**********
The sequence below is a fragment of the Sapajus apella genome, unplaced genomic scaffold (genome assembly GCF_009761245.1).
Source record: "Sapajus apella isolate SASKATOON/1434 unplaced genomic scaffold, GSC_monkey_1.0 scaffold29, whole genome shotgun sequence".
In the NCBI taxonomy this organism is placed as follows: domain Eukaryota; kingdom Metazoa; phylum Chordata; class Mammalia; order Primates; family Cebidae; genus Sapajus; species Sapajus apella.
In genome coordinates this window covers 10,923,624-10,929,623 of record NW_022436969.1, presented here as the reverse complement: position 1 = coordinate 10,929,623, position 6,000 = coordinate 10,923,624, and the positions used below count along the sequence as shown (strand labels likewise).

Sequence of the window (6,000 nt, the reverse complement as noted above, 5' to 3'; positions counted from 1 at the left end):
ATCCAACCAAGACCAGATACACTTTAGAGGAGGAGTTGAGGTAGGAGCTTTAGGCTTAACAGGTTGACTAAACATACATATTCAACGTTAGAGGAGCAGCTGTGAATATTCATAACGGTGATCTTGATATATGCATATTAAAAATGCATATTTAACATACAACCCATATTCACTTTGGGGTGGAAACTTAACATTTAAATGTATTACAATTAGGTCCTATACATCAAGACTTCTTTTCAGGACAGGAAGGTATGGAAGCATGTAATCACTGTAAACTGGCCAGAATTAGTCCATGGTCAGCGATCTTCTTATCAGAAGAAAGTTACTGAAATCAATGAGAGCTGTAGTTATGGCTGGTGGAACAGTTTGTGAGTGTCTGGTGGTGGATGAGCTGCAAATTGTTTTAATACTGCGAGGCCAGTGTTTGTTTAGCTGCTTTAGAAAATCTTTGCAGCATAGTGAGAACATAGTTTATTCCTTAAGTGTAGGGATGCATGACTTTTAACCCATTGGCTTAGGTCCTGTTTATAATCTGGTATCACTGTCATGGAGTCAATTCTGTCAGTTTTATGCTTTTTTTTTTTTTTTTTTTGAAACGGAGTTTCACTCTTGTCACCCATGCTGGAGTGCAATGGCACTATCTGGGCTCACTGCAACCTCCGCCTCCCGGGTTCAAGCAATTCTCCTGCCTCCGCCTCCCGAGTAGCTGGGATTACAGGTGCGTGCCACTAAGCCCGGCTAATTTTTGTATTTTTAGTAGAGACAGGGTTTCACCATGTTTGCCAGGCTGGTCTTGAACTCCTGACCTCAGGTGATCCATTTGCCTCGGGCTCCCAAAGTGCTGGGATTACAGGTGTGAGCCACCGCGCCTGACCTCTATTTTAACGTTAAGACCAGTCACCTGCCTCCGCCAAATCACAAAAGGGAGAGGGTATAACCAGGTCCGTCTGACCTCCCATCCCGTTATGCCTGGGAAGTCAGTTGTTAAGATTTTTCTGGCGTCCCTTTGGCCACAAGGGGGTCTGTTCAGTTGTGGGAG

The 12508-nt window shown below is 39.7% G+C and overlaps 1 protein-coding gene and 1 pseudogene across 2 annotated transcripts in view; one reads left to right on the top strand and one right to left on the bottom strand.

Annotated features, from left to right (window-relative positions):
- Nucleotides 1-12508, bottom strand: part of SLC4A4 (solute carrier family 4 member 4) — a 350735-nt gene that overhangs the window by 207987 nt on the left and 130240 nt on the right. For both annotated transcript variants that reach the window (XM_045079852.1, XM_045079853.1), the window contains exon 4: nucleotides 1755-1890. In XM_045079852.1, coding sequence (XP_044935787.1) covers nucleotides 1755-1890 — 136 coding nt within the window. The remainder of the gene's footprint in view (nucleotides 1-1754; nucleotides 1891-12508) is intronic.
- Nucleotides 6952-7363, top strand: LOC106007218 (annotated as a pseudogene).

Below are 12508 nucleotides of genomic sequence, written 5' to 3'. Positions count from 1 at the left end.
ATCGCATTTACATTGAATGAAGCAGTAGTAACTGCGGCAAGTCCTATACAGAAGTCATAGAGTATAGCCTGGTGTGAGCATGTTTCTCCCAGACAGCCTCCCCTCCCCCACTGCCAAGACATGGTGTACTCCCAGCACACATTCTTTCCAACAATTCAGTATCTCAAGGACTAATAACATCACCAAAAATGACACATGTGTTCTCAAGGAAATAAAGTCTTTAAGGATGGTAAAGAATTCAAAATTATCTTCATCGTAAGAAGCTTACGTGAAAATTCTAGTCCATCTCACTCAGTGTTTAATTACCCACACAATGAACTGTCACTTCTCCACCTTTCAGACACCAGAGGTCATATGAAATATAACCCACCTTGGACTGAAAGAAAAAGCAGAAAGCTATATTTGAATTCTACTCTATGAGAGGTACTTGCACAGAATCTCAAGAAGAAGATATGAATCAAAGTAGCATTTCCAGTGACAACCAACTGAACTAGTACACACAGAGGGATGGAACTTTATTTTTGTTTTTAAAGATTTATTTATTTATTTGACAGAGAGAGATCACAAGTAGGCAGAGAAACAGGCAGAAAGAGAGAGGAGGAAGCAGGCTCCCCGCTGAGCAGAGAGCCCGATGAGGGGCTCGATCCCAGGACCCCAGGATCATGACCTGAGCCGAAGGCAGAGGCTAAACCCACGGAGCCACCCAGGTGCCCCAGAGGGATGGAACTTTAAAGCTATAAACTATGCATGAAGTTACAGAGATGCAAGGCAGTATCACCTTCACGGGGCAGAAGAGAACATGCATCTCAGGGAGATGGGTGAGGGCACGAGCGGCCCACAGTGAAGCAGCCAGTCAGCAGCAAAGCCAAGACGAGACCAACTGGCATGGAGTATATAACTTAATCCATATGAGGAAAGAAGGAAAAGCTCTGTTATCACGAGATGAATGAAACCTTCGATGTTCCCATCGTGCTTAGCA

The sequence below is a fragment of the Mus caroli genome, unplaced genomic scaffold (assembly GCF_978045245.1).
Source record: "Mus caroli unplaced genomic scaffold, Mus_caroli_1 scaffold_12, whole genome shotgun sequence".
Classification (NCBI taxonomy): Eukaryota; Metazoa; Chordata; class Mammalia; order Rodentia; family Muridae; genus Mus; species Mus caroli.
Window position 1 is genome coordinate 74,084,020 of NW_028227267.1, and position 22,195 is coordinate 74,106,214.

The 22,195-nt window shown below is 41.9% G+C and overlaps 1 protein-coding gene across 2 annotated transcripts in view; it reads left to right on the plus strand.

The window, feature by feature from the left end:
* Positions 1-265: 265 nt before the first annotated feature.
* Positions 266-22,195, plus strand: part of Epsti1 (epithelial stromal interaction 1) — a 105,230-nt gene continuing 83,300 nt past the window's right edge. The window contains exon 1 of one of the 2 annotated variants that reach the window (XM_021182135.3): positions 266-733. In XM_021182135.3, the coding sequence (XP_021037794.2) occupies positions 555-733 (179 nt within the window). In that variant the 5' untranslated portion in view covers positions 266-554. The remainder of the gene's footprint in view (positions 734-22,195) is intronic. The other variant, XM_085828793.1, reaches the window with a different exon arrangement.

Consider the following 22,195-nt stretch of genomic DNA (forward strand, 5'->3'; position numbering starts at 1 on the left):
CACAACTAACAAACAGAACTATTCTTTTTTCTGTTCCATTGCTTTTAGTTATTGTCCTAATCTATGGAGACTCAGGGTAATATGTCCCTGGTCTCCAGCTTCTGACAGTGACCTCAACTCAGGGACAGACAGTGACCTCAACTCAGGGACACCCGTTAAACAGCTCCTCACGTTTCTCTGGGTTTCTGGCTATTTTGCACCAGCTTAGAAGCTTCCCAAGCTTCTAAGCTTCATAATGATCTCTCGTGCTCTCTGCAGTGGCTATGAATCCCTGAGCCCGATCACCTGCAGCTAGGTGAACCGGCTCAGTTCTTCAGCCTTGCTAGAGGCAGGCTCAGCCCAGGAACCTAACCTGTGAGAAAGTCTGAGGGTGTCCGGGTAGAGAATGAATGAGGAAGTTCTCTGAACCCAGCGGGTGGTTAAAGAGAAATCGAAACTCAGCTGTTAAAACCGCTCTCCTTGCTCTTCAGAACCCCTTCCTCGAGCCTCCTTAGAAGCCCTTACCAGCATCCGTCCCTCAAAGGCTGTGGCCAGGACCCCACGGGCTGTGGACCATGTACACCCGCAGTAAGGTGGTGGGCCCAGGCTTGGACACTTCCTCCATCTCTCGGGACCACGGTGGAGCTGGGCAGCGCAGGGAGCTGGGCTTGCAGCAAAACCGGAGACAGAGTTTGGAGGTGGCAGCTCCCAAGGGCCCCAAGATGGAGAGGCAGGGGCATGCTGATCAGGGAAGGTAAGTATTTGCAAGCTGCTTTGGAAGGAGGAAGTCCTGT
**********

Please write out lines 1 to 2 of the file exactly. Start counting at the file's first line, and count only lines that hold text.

The sequence below is a fragment of the Sapajus apella genome, unplaced genomic scaffold (genome assembly GCF_009761245.1).
Source record: "Sapajus apella isolate SASKATOON/1434 unplaced genomic scaffold, GSC_monkey_1.0 scaffold29, whole genome shotgun sequence".